From one Lockdown to another—Shanghai to Beijing, On the Importance of a Vibrant Alternative Scene and the Magic of Film
Wobbly Chairs. I grew up in Changchun, a provincial town in Dongbei, in Northeast China. There was a Workers’ Theatre in the centre of the city, just like in many northern cities you have these Workers’ Theatres and Workers’ Stadiums. I was very young and used to go there with my uncle to see movies. Actually, Changchun was the earliest cradles of Chinese movies. We had The Manchukuo Film Association and big stars like Shirley Yamaguchi. When I was about 4 or 5-year old, my uncle took me to see Hongfen (Blush) based on the modernist novel by Su Tong. The movie was very ‘90s in the way it was revisiting the ‘20s and ‘30s period, before the revolution. I was too young for some of the scenes with naked bodies. The whole atmosphere of the theatre, with its wobbly chairs and light, was at once sexy and sexual but also very beautiful and romantic. I think the whole thing was kind of an artistic moment and experience for me.
I always wanted to be a writer. I studied journalism, literature, and theatre during my college years. I was very into theories, as well ass performance and theatre studies. I guess there is a part of me that is quite old-fashioned—you go to a foreign country and end up writing something serious like Charles C. Mann’s 1491, or Peter Hessler’s River Town. I think I can also achieve that kind of seriousness yet freedom through curation. I am naturally fascinated by objects and materialities from different worlds and mindsets.
When I was young I read a lot, and had a fair idea of art, even contemporary art. In my college years, I emailed Artforum’s editor (at the time it was Lee Ambrozy) with writing samples in English. I didn’t expect her to write back but she did, and we even shared a meal and then I interned at the magazine for a year in 2009 before grad school.
I do curate but I also do things around it, such as publishing, writing, reading groups, traveling, sometimes just gatherings. And recently, I realized that I was interested in building platforms and being part of a network.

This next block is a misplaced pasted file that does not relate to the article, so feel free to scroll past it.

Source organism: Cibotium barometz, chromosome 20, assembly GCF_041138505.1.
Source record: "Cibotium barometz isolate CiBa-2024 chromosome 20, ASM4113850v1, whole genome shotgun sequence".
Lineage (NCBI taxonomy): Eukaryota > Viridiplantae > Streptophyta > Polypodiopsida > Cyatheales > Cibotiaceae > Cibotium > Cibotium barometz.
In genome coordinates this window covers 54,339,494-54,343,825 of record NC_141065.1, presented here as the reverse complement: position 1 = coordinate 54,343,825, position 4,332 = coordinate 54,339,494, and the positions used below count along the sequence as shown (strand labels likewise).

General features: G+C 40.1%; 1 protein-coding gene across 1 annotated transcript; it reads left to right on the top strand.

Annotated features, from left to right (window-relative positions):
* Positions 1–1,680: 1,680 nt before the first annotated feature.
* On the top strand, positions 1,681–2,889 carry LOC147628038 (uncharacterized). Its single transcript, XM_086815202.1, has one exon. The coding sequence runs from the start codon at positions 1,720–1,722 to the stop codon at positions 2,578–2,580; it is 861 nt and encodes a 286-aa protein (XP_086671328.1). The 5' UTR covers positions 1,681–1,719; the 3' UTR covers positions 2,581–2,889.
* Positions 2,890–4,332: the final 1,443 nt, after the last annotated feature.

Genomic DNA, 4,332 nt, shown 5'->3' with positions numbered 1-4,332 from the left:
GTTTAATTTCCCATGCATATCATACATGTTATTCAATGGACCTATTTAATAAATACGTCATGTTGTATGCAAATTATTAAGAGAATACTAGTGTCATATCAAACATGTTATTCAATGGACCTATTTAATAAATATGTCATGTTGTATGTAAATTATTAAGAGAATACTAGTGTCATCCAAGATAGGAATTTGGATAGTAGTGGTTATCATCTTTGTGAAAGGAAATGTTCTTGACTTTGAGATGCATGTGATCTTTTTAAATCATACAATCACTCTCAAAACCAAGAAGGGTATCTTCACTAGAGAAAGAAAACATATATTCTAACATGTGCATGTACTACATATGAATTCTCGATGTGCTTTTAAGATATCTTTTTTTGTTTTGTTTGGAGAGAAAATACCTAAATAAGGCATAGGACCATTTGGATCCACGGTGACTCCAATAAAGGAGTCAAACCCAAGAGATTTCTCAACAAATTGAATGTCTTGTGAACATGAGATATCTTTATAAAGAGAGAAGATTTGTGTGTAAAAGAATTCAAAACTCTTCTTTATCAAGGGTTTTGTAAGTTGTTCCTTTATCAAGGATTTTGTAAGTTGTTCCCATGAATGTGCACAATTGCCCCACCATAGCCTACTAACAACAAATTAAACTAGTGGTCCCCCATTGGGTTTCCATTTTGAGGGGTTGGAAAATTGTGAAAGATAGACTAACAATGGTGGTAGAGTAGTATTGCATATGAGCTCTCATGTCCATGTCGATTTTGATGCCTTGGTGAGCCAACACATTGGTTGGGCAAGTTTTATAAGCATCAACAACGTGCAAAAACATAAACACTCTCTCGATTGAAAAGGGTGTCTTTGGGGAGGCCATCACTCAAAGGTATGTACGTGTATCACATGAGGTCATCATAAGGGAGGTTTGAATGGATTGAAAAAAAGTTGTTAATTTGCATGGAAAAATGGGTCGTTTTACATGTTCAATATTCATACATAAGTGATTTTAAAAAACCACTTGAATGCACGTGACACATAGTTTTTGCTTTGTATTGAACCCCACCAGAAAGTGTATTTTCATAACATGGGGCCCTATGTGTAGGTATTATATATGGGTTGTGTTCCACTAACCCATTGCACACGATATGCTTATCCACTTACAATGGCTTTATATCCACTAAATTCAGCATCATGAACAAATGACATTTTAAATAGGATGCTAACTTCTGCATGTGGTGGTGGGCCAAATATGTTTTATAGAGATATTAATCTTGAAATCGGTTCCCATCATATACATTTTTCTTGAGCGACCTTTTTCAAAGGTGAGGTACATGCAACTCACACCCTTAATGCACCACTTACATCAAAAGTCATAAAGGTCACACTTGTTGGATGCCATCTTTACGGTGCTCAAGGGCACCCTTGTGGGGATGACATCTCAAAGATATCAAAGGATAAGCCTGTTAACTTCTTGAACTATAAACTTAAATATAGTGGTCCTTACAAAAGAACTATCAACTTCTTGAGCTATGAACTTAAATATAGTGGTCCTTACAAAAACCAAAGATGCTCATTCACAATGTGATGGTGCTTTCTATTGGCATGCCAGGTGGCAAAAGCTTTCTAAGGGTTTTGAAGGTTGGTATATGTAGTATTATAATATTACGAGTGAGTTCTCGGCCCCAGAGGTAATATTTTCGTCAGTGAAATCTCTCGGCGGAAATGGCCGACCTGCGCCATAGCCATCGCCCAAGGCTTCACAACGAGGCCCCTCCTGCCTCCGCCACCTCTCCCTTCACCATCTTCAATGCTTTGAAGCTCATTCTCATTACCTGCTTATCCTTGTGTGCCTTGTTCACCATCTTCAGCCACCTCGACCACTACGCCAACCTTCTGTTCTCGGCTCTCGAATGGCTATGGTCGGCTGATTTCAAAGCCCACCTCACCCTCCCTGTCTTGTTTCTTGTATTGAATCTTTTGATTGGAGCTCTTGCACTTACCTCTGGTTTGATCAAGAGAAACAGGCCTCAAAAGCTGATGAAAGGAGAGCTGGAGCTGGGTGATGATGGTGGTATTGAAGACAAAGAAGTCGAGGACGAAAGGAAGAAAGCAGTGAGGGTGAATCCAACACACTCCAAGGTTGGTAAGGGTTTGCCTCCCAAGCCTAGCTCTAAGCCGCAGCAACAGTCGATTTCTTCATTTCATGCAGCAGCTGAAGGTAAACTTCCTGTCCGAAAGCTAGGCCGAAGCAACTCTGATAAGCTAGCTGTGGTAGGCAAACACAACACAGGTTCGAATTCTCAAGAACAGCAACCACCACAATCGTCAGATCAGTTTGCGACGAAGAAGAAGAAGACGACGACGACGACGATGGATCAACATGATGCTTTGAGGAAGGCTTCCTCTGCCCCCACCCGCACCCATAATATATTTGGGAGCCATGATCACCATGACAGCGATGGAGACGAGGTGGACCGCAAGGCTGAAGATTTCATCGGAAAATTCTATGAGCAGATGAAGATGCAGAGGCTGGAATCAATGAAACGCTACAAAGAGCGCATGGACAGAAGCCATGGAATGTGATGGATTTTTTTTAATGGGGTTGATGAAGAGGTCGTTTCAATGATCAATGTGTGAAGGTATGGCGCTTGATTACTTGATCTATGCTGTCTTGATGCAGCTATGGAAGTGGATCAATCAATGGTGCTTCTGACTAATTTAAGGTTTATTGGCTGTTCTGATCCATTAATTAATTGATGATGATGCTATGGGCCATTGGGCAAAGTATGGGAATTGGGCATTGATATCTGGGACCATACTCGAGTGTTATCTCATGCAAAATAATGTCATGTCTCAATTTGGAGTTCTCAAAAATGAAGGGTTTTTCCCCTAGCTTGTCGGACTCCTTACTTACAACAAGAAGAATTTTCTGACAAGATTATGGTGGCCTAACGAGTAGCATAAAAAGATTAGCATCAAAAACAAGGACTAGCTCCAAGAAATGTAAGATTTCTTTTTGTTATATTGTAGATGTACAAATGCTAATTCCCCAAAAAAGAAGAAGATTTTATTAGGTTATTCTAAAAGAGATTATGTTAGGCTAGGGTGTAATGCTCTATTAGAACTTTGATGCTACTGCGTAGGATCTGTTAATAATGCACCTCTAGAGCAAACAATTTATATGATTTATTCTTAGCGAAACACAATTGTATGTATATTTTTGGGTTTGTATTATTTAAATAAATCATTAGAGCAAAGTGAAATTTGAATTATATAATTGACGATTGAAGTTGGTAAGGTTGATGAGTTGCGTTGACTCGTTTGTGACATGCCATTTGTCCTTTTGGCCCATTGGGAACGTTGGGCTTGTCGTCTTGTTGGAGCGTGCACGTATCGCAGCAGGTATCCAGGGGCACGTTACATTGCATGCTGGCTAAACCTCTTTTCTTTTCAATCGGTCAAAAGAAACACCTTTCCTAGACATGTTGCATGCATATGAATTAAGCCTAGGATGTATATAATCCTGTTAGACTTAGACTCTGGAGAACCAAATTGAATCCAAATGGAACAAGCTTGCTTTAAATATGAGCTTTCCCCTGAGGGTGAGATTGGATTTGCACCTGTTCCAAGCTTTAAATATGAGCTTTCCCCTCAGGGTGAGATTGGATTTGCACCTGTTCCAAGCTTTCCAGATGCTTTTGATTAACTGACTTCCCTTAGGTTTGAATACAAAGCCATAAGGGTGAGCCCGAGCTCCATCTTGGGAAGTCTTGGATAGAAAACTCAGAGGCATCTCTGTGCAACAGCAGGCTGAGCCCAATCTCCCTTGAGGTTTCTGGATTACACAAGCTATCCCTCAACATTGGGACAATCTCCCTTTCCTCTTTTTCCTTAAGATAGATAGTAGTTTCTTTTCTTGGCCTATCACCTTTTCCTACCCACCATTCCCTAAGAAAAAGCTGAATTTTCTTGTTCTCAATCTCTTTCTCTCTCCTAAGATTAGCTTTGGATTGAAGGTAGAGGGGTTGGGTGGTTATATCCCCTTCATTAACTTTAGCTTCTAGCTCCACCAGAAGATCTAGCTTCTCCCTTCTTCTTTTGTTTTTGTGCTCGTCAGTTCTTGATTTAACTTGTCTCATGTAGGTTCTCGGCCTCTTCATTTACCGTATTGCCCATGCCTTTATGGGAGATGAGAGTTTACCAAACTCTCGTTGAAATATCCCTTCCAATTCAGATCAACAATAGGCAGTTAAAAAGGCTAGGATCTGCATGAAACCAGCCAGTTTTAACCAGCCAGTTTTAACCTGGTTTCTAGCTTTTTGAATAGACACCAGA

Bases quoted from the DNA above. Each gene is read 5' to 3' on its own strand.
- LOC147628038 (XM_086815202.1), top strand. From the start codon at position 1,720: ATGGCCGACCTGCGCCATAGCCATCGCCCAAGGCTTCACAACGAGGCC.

Leading up to Salt Projects. I always paid attention to alternative scenes, and when I came back from New York in 2015, I didn’t see many alternative art spaces or artists-run spaces in Beijing. So I decided to do it myself. Together with a fellow curator, I ended up collaborating on this independent place, Salt Projects, with only 17 square meters. I was influenced by the model of The Artist’s Institute in New York founded by Anthony Huberman (who is now Director of the CCA Wattis Institute) and other such institutions and community places. I did a lot of research before starting Salt, which was very important for me so I could understand more about how it works. For the first three years we organized a lot of talks and performances. And really just spent a lot of time working with artists.
A Liminal Space. I do feel like I am a participant in the art making process as a curator. Of course I don’t consider myself an artist, but depending on the situations, curatorial work can range from a very pragmatic to a very creative collaboration. With Salt Projects I was especially interested in supporting artists who didn’t know the vocabulary of the scene very well upon arriving to Beijing or coming back. Salt was a kind of liminal space for these underdeveloped ideas that we ran like a micro-institution and that we supported by ourselves, making money elsewhere.
Institutional Diversity. I think bigger institutions have their role in shaping discourse and history and we need them. But the more different kinds of institutions we have, the better. And alternative spaces are very important.